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Corruption: Africa’s Greatest Nightmare

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Corruption is a type of strategic action in which two or more actors undertake an exchange relation by way of a successful transfer of money (material) or power (political or status) or promoting of gene (genetic), which sidesteps legality or morality or civility to regulate the relation. It is a strategic interaction or an art of nonviolent negotiation that ignores

and violets legality, morality and civility.

The difficulty of defining corruption is due to its dynamic change of residencies with time. The fact that corruption is sometimes hard to discern does not make it any less despicable or suggest that it needs to be eradicated from society any less diligently. For the purpose of simplification, an attempt to define corruption is adopted taking the definition by Transparency International (TI).

How do you define corruption?
Transparency International (TI) has chosen a clear and focused definition of the term: Corruption is operationally defined as “the abuse of entrusted power for private gain”.
TI further differentiates between “according to rule” corruption and “against the rule” corruption. “Facilitation payments, where a bribe is paid to receive preferential treatment for something that the bribe receiver is required to do by law, constitute the former. The latter, on the other hand, is a bribe paid to obtain services the bribe receiver is prohibited from providing”.

Corruption in Africa threatens its people and their governments. It makes African societies unfair. It is argued that bribery as an integral part of corruption is a negotiated rent, as the beginning of all illegalities and tyranny leaving behind devastating consequences of underdevelopment, poverty, diseases, conflicts and instability. There is no more powerful engine of injustice and cruelty in Africa than corruption, so also is bribery for it destroys both faith and state. The serious consequence of corruption thus is not only State Capture but also Mind Capture. Corruption is universal. It is present in developed and developing countries, in the bureaus of public or private sectors, and in nonprofit or charitable organizations. Shift from governance to management only changes its residence.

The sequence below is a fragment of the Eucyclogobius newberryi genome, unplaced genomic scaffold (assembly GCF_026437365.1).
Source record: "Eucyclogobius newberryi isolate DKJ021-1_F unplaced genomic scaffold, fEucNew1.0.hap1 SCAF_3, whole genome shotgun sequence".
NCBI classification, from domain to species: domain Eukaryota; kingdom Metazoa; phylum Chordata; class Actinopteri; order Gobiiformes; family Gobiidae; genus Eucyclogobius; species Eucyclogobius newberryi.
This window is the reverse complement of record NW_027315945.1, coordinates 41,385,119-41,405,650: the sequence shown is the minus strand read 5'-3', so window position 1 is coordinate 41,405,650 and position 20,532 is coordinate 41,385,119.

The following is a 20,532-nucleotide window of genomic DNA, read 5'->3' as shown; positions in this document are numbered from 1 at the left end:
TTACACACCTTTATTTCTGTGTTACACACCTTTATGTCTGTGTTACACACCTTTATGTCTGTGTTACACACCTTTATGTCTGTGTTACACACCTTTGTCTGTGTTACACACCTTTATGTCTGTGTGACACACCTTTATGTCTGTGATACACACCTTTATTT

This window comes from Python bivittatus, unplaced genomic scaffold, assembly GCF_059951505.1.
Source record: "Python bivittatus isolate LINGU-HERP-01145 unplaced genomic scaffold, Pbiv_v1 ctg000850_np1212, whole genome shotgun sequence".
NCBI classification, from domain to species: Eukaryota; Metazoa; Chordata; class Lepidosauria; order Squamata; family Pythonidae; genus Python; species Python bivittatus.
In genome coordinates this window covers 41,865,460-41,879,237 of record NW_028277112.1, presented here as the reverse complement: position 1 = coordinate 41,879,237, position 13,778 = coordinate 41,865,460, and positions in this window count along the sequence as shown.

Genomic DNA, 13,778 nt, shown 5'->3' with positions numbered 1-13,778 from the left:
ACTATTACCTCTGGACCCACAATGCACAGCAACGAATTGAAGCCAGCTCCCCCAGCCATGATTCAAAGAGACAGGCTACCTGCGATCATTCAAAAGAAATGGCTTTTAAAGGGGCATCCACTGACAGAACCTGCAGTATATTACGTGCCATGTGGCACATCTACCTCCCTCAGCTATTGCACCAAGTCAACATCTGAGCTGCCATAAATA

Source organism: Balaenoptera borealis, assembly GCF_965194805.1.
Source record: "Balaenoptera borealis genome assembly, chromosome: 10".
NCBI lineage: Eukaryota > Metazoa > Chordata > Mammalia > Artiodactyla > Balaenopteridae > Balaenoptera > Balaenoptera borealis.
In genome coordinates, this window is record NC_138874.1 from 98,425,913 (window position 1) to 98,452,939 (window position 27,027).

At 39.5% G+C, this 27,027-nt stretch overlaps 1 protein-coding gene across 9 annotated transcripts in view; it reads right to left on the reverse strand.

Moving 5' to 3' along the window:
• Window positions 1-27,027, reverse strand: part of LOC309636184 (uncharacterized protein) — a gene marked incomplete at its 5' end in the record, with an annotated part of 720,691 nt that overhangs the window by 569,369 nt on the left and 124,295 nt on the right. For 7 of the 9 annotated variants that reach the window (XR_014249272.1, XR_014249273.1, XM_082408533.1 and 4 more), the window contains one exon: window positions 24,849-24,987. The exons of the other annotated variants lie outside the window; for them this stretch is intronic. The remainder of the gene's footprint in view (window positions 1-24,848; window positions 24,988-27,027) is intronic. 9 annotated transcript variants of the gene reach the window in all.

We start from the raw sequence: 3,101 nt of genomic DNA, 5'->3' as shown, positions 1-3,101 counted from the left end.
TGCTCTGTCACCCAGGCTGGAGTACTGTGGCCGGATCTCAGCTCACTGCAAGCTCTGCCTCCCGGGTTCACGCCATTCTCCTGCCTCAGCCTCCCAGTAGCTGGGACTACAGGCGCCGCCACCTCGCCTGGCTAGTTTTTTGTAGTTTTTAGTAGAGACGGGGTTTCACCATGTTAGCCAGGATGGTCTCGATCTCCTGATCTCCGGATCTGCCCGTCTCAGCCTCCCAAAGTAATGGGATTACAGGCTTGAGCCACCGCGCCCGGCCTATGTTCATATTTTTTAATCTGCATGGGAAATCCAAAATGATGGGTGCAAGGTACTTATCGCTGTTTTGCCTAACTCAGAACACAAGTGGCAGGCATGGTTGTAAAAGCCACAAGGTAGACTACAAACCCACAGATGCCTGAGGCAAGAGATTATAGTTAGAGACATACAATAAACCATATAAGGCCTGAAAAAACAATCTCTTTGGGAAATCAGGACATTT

Corruption continues to grow in Africa when incentives—money, position, rewards—are high enough and the chance of detection or the level of punishment low enough, corruption abounds. Corrupt behavior is causing problems for our communities, not because laws are weak or because we are insufficiently diligent, but because it is so pervasive.

While most noticeable in government and business, corruption is also found among religious organizations, nonprofit groups, sports teams, and individual families. Because corrupt behavior is not restricted to illegal activities, it hampers society’s progress whenever rules are bent, boundaries are trespassed, and standards are lowered. Although no culture in history has yet ended corruption. A complete cure for corruption is probably a fantasy; controlling [it] to the point of limiting the damage it does to society seems very possible. Some governments do try to combat corruption, with well-publicized trials of officials. However, it is generally accepted that we all need to confront corruption in daily life to defeat it.